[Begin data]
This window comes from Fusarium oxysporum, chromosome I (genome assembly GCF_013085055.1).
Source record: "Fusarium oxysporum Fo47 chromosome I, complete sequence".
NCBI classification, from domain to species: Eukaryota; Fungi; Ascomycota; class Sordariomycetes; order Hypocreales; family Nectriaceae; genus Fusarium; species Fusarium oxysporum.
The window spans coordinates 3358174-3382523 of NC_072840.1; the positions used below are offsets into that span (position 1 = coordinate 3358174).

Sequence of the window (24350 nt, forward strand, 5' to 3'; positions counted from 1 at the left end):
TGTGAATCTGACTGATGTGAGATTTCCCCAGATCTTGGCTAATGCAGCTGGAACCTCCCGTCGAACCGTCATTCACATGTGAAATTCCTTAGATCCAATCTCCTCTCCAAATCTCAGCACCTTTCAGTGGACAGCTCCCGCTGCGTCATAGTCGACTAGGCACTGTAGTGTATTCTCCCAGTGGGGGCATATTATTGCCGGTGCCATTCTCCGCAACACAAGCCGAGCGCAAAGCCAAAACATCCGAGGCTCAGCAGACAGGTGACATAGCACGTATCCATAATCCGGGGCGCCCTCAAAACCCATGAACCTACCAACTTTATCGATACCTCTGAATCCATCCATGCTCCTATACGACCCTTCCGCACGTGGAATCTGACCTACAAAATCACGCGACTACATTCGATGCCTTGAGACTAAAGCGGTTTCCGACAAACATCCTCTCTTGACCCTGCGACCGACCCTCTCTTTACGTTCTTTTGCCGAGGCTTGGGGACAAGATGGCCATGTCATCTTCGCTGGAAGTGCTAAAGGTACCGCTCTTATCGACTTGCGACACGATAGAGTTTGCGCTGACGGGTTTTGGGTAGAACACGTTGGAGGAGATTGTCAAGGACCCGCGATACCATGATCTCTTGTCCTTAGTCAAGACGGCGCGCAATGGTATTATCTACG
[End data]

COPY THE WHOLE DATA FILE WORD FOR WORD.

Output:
This window comes from Fusarium oxysporum, chromosome I (genome assembly GCF_013085055.1).
Source record: "Fusarium oxysporum Fo47 chromosome I, complete sequence".
NCBI classification, from domain to species: Eukaryota; Fungi; Ascomycota; class Sordariomycetes; order Hypocreales; family Nectriaceae; genus Fusarium; species Fusarium oxysporum.
The window spans coordinates 3358174-3382523 of NC_072840.1; the positions used below are offsets into that span (position 1 = coordinate 3358174).

Sequence of the window (24350 nt, forward strand, 5' to 3'; positions counted from 1 at the left end):
TGTGAATCTGACTGATGTGAGATTTCCCCAGATCTTGGCTAATGCAGCTGGAACCTCCCGTCGAACCGTCATTCACATGTGAAATTCCTTAGATCCAATCTCCTCTCCAAATCTCAGCACCTTTCAGTGGACAGCTCCCGCTGCGTCATAGTCGACTAGGCACTGTAGTGTATTCTCCCAGTGGGGGCATATTATTGCCGGTGCCATTCTCCGCAACACAAGCCGAGCGCAAAGCCAAAACATCCGAGGCTCAGCAGACAGGTGACATAGCACGTATCCATAATCCGGGGCGCCCTCAAAACCCATGAACCTACCAACTTTATCGATACCTCTGAATCCATCCATGCTCCTATACGACCCTTCCGCACGTGGAATCTGACCTACAAAATCACGCGACTACATTCGATGCCTTGAGACTAAAGCGGTTTCCGACAAACATCCTCTCTTGACCCTGCGACCGACCCTCTCTTTACGTTCTTTTGCCGAGGCTTGGGGACAAGATGGCCATGTCATCTTCGCTGGAAGTGCTAAAGGTACCGCTCTTATCGACTTGCGACACGATAGAGTTTGCGCTGACGGGTTTTGGGTAGAACACGTTGGAGGAGATTGTCAAGGACCCGCGATACCATGATCTCTTGTCCTTAGTCAAGACGGCGCGCAATGGTATTATCTACG